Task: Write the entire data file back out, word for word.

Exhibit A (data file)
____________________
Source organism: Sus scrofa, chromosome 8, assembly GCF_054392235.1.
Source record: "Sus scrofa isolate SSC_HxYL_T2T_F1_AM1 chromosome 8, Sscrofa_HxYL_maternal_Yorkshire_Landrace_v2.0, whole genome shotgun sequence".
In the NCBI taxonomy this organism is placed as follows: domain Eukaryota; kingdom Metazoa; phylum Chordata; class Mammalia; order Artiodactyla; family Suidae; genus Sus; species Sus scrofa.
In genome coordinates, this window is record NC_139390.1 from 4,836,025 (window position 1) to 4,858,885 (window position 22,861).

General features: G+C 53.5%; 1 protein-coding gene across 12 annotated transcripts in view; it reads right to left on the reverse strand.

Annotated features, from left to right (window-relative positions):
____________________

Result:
Source organism: Sus scrofa, chromosome 8, assembly GCF_054392235.1.
Source record: "Sus scrofa isolate SSC_HxYL_T2T_F1_AM1 chromosome 8, Sscrofa_HxYL_maternal_Yorkshire_Landrace_v2.0, whole genome shotgun sequence".
In the NCBI taxonomy this organism is placed as follows: domain Eukaryota; kingdom Metazoa; phylum Chordata; class Mammalia; order Artiodactyla; family Suidae; genus Sus; species Sus scrofa.
In genome coordinates, this window is record NC_139390.1 from 4,836,025 (window position 1) to 4,858,885 (window position 22,861).

General features: G+C 53.5%; 1 protein-coding gene across 12 annotated transcripts in view; it reads right to left on the reverse strand.

Annotated features, from left to right (window-relative positions):